John Paul II We Miss You
John Paul II We Miss You
I don’t know about you, but Pope John Paul II, he was my pope. His papacy lasted for over 26 years. For me, it began when I was 6 years old and ended when I was 32. With all the travel, the writing, the diplomacy, the liturgies. the longevity and the overall sanctity he really deserved the title, 'The Great'.
At the time, I just thought that was what popes do. It wasn't until those great big shoes failed to be filled by his successors that I realized how special he was and how blessed I was to grow up with him as my Holy Father.
Here are four things that I think we all took for granted from the pontificate of John Paul II...
His Commitment to Orthodoxy
He spoke the truth no matter the cost. He didn't water it down. Instead, in the face of dissent, he doubled down on doctrine. He knew when to push and when to pull back. Within and without the Church, he was a people person and diplomat, always playing the long game as well as any politician. He was shrewd as a serpent, yet innocent as a dove.
He had his fair share of theological detractors from both sides, traditionalists and liberals. He was a man of the Council, yet he stubbornly adhered to Tradition and the Deposit of Faith, especially on the sensitive 'cultural of death' issues.
It is said that confusion is bred by the devil and clarity is the courtesy of the philosopher. John Paul II's message was clear and consistent.
There was never one time when Pope John Paul II left anyone scratching their heads and wondering, "What does this mean? Did he really say that?”.
As a Polish Catholic, he wasn't big on 'surprises', yet the many highlights of his papacy could be described as unexpected and groundbreaking.
Beginning with his motto ‘Totus Tuus’ or ‘Totally Yours', he was a leader whose priorities were ordered and formed in the way of the two pillars of orthodoxy, Mary and the Eucharist. As both guardian and advocate, he never sacrificed or watered down the Deposit of Faith. He wasn't in to false compassion or bridges to nowhere. Instead, he stood in the truth with love and presented it in all of its rigor and vigor.
His Connection With Young People
A week in Denver in 1993, sleeping on the floor of a high school gym, my wife at twenty years old, went to World Youth Day to see Pope John Paul II. It was raining and cold and she was crouched down in a field with stomach pain and a mild illness. Because of the massive multitude, she never once was able to have a direct line of sight to him. After traveling all the way to Denver from Los Angeles by bus, to see him she never did.
It didn’t matter because she experienced his presence. She watched him on a large screen nearby as he spoke and as he prayed silently. She recalls that even though she was surrounded by thousands of people, she felt as though she had a personal connection with him. Tearing up as she recalled that day, she said, “He was praying for each one of us who were present. I felt that.” As a young adult, she hung on his every word and became personally invested in his message. She felt consoled and understood. It turns out he was her 'papa' too.
I’m reminded of when, on a separate occasion, a young crowd spontaneously chanted, “John Paul II - We love you!” and he responded, “Perhaps, I love you more.” I think he really did...I know he did.
His Magnetic and Magnanimous Persona
When he was a young priest, he would do excursions with his young adults from his parish in the mountains and in the woods. When they went canoeing, everyone wanted to be in his canoe. He was so loved and admired by young couples to whom he taught the Theology of the Body in its seed form.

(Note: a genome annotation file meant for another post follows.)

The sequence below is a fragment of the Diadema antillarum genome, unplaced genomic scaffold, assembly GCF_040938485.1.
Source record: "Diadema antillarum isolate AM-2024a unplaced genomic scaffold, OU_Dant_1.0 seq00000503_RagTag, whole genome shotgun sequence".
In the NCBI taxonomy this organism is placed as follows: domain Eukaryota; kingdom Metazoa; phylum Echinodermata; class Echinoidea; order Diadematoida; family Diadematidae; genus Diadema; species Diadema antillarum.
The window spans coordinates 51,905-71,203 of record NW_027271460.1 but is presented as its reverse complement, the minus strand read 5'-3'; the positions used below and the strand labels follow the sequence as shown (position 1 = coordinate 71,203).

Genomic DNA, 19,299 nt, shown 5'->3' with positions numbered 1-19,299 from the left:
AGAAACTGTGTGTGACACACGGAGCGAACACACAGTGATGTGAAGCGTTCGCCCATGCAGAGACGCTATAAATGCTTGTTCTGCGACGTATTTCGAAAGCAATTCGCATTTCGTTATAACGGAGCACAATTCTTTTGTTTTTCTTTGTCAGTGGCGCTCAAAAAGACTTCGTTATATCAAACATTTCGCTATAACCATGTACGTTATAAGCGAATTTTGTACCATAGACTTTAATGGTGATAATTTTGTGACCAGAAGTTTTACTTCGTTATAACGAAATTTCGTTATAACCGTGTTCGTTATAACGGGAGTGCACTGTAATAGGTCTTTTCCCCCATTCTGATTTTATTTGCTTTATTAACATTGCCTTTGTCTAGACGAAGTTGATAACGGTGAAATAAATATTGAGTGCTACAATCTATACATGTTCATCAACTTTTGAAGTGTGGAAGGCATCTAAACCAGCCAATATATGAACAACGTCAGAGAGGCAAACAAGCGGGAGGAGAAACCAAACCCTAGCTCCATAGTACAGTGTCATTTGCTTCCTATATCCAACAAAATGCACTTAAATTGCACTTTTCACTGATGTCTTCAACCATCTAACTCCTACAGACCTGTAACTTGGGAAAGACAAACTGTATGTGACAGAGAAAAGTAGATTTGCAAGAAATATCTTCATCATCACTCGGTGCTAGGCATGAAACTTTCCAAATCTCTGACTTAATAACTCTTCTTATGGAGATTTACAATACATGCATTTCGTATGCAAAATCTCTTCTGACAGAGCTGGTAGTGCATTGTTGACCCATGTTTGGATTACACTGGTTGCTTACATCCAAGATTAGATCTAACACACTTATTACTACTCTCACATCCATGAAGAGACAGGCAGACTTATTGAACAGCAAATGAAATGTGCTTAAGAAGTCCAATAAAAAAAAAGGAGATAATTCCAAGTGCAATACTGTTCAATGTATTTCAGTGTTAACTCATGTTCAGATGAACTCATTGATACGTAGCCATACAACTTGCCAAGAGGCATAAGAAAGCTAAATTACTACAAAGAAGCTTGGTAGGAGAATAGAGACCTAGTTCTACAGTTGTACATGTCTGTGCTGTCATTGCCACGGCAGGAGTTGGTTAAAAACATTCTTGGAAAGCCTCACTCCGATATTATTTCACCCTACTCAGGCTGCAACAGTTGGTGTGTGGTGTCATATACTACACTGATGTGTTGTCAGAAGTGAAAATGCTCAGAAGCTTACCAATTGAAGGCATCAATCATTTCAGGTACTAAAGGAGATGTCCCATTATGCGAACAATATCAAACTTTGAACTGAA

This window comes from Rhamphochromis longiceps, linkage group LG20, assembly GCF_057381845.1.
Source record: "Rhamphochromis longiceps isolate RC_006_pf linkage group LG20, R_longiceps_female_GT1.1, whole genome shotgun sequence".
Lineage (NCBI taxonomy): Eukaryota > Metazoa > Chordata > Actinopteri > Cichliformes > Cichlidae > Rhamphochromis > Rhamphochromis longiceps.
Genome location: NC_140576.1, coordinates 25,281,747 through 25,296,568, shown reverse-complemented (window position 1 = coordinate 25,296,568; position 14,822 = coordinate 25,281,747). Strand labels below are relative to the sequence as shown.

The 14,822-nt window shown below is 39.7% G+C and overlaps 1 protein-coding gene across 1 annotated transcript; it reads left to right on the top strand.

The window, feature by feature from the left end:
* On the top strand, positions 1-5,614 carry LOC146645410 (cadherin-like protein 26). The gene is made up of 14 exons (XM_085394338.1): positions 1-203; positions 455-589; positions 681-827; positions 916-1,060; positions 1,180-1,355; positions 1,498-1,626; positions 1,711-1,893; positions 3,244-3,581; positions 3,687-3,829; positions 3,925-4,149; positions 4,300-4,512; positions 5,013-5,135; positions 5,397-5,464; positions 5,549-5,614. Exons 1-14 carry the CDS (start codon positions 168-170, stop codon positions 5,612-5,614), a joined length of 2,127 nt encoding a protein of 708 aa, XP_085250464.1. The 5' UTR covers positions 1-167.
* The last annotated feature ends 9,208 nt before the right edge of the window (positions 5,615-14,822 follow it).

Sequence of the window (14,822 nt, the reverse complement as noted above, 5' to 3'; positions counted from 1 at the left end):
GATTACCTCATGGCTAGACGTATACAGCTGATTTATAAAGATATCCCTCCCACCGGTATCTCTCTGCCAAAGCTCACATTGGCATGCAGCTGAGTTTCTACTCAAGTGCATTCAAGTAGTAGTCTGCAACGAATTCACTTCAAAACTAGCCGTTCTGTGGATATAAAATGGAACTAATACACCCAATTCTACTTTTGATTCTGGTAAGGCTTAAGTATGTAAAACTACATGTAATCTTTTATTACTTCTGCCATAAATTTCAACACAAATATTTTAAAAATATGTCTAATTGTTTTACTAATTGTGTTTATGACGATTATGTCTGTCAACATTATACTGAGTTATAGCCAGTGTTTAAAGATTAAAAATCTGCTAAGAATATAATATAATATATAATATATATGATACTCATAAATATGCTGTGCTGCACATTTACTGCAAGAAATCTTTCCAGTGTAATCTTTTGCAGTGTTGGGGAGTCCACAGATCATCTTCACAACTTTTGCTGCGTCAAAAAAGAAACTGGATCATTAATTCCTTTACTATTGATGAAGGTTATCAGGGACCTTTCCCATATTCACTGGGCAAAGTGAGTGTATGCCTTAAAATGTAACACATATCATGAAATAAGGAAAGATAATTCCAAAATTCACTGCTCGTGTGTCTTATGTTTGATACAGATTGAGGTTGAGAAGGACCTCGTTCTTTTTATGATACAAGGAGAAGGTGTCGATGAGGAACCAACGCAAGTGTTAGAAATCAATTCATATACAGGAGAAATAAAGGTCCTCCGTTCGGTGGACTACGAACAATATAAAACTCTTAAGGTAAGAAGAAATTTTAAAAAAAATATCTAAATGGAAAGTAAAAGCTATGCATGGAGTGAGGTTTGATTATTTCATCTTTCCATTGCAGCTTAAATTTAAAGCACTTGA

As pope, the enthusiasm of his admirers seemed to to snowball with every missionary journey throughout the planet earth. His acting background prepared him well for that world stage.
He mastered the subtle art of showmanship before an estimated 2.5 million people in Poland. When Pope John Paul II called down the Holy Spirit in his booming Polish voice, the crowd spontaneously chanted, “We want God, we want God”. It was over for the Communists. Everything changed after that nine day trip.
By tipping that one domino, he peacefully brought down communism in Eastern Europe and later in the USSR.
His Catholic Way of Suffering
Given his childhood experience in Poland, growing up with the loss of his mother and brother, he knew suffering from a young age. With the guidance of his father, and with a strong Polish Catholic subculture propping him up, he managed to integrate his emotional pain with his spirituality. One in four of all his schoolmates did not survive World War II as he worked in a rock quarry to avoid the German invaders.
When he was nearly killed by an assassin in 1981, he maintained his sense of humor and he later met with his attacker and forgave him. When he was on his deathbed, six hours before his death, John Paul said in Polish, weakened with mumbled words, 'Let me go to the house of the Father'.
Leading up to the day he died, he was shown via livestream, like the corpus on his crosier, frail and slumped over in prayer.
It occurred to me that not only did he teach us how to live in Christ, he also taught us how to die in Christ.
He put on a clinic, if you will, on how to do redemptive suffering and how to make your whole life an offering to God until the very last breath. There was no tapping out, no surrender, he remained our pope until the end.
I remember his last day, I was studying his Encyclical, Redemptoris Mater with gregorian chant in the background and I had a feeling that I wasn't alone. I felt his presence and later that night it was announced that he had gone to the house of the Father.
John Paul II - We miss you.